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Scientists from the Monell Center have used analytical organic chemistry to identify the presence of odor-producing chemical compounds in human earwax. Further, they found that the amounts of these compounds differ between individuals of East Asian origin and Caucasians.
The findings suggest that human earwax, an easily obtained bodily secretion, could be an overlooked source of personal information.
“Our previous research has shown that underarm odors can convey a great deal of information about an individual, including personal identity, gender, sexual orientation, and health status,” said study lead author George Preti, an organic chemist at Monell. “We think it possible that earwax may contain similar information.”
Earwax, scientifically known as cerumen, is a mixture of secretions from specialized sweat glands with fatty materials secreted from sebaceous glands. It can have one of two physical types: a wet yellow-brown wax or a dry white wax. Preti’s interest in earwax was piqued by the finding that a small change in a gene known as ABCC11 is related both to underarm odor production and also to whether a person has wet or dry earwax.
Individuals of East Asian (Chinese, Korean and Japanese, for example) and Native American descent have a form of the ABCC11 gene that codes both for dry-type earwax and also for reduced underarm body odor relative to individuals of other ethnicities, who typically produce a wet-type ear wax and greater body odor.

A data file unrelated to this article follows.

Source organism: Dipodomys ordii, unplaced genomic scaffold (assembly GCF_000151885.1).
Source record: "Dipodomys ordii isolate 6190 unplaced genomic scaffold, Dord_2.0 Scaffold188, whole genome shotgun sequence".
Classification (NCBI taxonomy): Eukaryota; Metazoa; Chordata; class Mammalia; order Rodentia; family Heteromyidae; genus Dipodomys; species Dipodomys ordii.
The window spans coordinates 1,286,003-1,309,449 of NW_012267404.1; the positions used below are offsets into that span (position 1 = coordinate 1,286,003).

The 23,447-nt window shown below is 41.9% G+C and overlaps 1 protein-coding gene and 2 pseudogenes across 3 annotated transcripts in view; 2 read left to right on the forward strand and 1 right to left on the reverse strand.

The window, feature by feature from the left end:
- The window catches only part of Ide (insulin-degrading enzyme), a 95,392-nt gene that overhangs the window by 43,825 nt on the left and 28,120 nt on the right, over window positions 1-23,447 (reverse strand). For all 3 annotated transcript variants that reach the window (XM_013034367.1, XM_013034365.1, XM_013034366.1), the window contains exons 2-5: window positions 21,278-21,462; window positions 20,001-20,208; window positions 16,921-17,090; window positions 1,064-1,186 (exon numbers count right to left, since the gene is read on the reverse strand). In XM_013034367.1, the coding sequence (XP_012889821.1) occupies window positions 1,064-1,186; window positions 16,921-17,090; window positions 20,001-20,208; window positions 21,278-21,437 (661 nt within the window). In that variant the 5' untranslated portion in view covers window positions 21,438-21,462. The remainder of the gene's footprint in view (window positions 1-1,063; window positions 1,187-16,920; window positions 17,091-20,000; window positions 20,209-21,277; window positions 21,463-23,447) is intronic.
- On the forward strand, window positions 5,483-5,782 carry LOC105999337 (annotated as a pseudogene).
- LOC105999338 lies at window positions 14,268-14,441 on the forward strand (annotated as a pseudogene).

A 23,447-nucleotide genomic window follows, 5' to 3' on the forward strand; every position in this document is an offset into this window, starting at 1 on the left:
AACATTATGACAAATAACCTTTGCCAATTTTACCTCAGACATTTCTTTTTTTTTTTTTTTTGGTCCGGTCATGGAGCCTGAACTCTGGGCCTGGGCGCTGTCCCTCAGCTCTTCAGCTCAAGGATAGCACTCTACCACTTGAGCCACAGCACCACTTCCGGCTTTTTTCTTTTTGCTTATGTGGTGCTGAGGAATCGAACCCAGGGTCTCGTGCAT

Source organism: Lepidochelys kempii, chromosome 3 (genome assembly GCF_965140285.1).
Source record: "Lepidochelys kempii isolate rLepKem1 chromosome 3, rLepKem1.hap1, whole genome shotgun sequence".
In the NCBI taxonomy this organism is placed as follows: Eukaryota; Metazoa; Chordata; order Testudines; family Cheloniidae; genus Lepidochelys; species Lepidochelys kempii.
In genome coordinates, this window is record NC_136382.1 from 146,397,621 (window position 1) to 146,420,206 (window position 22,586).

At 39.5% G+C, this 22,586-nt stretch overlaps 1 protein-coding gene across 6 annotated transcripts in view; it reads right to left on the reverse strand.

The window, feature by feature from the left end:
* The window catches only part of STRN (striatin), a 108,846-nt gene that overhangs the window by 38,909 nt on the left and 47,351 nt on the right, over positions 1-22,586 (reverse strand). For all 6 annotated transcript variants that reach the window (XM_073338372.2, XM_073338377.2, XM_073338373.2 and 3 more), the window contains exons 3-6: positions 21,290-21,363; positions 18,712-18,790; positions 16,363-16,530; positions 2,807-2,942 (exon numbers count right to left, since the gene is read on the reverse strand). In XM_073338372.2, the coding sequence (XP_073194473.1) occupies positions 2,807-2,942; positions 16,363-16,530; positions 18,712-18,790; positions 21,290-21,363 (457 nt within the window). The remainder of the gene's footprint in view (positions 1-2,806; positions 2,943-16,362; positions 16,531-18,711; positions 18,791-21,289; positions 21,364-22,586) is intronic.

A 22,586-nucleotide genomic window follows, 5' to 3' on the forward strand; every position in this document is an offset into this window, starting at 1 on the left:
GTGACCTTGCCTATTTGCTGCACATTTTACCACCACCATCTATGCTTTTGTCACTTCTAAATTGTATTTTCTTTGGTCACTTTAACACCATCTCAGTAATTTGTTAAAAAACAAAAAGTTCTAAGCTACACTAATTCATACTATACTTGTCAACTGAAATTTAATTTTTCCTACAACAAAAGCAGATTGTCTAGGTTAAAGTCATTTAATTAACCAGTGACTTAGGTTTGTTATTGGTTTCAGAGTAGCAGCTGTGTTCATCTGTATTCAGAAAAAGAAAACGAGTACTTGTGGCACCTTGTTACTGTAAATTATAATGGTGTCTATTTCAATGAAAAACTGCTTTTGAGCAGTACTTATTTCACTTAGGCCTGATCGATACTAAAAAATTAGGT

To explore whether earwax has a characteristic odor, the researchers collected earwax from 16 healthy men: eight Caucasian and eight of East Asian descent. Each sample was placed into a vial, which was gently heated for 30 minutes to promote release of airborne molecules known as volatile organic compounds (VOCs), many of which are odorous. An absorbent device was then inserted through the vial’s cap to collect VOCs from the closed containers, and gas chromatography-mass spectrometry techniques used to analyze the chemical compounds.
The analysis revealed 12 VOCs were consistently present in the earwax of all the men. However, the amount of VOCs varied as a function of the subject’s ethnic background, with Caucasians having greater amounts of 11 of the 12 VOCs than East Asians.
“In essence, we could obtain information about a person’s ethnicity simply by looking in his ears. While the types of odorants were similar, the amounts were very different,” said study lead author Katharine Prokop-Prigge, a Monell chemist.
The researchers suspect that the fatty nature of earwax makes it a likely repository for lipid-soluble odorants produced by certain diseases and the environment. Prokop-Prigge points out that at least two odor-producing metabolic diseases (maple syrup urine disease and alkaptonuria) can be identified in earwax before they can be diagnosed using traditional techniques such as blood and urine analysis.
“Odors in earwax may be able to tell us what a person has eaten and where they have been,” said Preti. “Earwax is a neglected body secretion whose potential as an information source has yet to be explored.”
Future studies will examine these possibilities. The study was published online ahead of print in the Journal of Chromatography B.